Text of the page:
(Reuters Health) - Smoking just one e-cigarette might expose users to enough nicotine to trigger an adrenaline surge in the heart that can contribute to high blood pressure and other health problems, a small experiment suggests.
For the experiment, researchers asked 33 healthy nonsmokers to come to a lab on different days to try an e-cigarette with nicotine, a nicotine-free alternative, and a sham device that wasn’t a real e-cigarette. Each time, participants wore a heart rhythm monitor to assess variability in the time between heartbeats, an indicator of increased adrenaline.
People experienced increased adrenaline only when they smoked e-cigarettes with nicotine, and not with the nicotine-free alternatives or sham devices.
Smoking traditional cigarettes has long been known to increase adrenaline levels in the heart, and the current findings suggest that nicotine in e-cigarette emissions does this too, said senior study author Dr. Holly Middlekauff, of the David Geffen School of Medicine at the University of California, Los Angeles.
“Inhaled nicotine delivered by e-cigarettes, traditional cigarettes and other tobacco products (e.g. hookah) rapidly enters the bloodstream and the brain and stimulates nerves that carry adrenaline and the adrenal gland to release adrenaline,” Middlekauff said by email.
“Perpetually increased cardiac adrenaline levels detected by abnormal heart rate variability are associated with increased risk for heart attack and sudden death,” Middlekauff added.
Big U.S. tobacco companies are all developing e-cigarettes. The battery-powered gadgets feature a glowing tip and a heating element that turns liquid nicotine and flavorings into a cloud of vapor that users inhale.
Some previous research suggests vapor from e-cigarettes may be less toxic than traditional cigarette smoke, but the electronic alternatives still release chemicals that aren’t normally in the air and the long-term health effects of the ingredients and flavorings in e-cigarettes are unclear.
The current study doesn’t offer a complete picture of e-cigarette safety or address the potential for health problems to emerge after long-term use.
But it does reinforce concerns about the heart risks of nicotine, the researchers note in the Journal of the American Heart Association.
Epinephrine, commonly called adrenaline, is a hormone released when something triggers a so-called fight or flight response in the body’s sympathetic nervous system. Sudden fear or anger can lead to a sudden release of adrenaline that may increase the heart rate and blood pressure.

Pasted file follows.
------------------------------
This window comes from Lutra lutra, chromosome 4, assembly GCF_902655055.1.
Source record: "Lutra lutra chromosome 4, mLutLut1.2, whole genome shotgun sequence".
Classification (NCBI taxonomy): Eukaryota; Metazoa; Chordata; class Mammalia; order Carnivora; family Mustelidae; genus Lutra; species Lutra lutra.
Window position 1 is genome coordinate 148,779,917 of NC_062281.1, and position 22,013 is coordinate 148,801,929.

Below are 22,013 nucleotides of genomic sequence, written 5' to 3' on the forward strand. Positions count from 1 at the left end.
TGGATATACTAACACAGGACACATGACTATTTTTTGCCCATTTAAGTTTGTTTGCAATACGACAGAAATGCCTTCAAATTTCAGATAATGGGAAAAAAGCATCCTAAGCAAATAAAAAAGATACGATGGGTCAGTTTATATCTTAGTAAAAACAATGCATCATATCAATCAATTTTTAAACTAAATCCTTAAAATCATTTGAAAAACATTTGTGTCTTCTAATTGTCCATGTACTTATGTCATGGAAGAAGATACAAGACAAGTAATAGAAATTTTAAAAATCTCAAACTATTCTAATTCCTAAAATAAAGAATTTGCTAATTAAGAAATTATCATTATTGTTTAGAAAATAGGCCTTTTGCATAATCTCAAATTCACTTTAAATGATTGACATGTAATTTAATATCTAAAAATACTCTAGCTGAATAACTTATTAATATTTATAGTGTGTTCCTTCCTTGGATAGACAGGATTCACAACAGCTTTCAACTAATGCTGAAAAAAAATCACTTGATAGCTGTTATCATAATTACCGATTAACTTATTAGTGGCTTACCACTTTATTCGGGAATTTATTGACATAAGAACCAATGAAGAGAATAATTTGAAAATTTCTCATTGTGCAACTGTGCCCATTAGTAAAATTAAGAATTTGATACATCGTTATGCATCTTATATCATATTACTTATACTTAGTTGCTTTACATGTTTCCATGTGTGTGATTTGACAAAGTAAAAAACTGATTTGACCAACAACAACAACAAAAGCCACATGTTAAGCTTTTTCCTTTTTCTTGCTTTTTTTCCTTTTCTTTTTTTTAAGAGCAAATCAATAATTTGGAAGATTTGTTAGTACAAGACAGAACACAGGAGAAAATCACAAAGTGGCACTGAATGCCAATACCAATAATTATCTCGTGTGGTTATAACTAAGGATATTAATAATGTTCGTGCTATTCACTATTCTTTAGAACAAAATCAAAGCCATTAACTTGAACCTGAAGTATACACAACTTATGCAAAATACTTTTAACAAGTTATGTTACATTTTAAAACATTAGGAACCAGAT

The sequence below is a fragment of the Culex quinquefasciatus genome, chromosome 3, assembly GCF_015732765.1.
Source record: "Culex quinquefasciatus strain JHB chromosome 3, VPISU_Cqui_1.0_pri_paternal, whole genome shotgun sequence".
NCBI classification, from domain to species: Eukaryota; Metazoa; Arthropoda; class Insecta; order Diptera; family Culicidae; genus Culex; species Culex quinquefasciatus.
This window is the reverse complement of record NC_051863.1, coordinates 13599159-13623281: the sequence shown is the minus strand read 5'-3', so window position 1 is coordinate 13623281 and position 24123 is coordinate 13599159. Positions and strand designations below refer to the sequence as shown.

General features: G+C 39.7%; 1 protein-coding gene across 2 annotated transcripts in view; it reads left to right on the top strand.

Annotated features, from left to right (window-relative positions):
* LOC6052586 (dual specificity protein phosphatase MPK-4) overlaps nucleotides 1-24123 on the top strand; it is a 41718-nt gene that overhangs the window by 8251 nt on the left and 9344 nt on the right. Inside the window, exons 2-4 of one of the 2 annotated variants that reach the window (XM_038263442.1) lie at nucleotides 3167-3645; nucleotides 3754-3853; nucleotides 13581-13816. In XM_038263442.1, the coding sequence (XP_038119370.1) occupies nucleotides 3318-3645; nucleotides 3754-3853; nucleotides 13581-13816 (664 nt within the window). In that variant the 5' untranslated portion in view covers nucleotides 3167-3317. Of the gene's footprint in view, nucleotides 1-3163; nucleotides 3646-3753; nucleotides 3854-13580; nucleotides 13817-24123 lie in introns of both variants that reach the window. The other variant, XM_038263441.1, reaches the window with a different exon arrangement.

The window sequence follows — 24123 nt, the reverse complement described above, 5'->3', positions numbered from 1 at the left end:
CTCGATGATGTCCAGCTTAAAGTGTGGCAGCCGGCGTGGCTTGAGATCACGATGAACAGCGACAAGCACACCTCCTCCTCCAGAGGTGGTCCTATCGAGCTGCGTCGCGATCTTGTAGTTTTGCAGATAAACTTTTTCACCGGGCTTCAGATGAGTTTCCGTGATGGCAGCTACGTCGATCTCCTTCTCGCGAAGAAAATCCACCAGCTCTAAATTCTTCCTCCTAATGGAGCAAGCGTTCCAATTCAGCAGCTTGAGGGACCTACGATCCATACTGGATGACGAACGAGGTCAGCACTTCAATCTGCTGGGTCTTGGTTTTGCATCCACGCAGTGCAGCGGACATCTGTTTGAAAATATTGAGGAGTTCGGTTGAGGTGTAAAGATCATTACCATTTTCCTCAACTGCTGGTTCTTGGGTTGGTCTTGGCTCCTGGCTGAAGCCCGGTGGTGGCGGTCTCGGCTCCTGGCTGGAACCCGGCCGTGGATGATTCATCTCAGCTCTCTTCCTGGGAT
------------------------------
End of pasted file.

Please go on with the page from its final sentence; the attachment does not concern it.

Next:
The experiment also looked at what’s known as oxidative stress, which increases the risk for hardening of the arteries and heart attack. In blood tests, researchers didn’t find changes in markers for oxidative stress after people used e-cigarettes with and without nicotine.
One limitation of the study, beyond its small size, is that it only looked at a small number of markers for oxidative stress.
In addition, because the experiment only looked at a single time smoking e-cigarettes, it doesn’t offer insight into the long-term health effects of these devices or suggest how the number of e-cigarettes smoked during one occasion or over a single day might impact the heart.
Even so, it makes sense that e-cigarettes and traditional cigarettes could have a similar impact on the heart when they expose users to similar amounts of nicotine, said Riccardo Polosa, director of the Center for Smoking Prevention and Treatment at University of Catania in Italy.
“Providing that the e-cigarettes deliver enough nicotine, the physiological responses of the human body to vaping are no different from those of smoking traditional cigarettes,” Polosa, who wasn’t involved in the study, said by email.
However, it’s also possible that e-cigarettes may still be less harmful than traditional cigarettes because they have lower concentrations of cancer-causing chemicals, Polosa added.
“Moreover, patients who reduce or quit smoking by switching to e-cigarettes may improve their cardiovascular, respiratory and metabolic outcomes in the long term,” Polosa said. “Former smokers using and smokers intending to use e-cigarettes should receive correct information about the residual risks and potential benefits of these products.”
SOURCE: bit.ly/2fARh63 Journal of the American Heart Association, online September 20, 2017.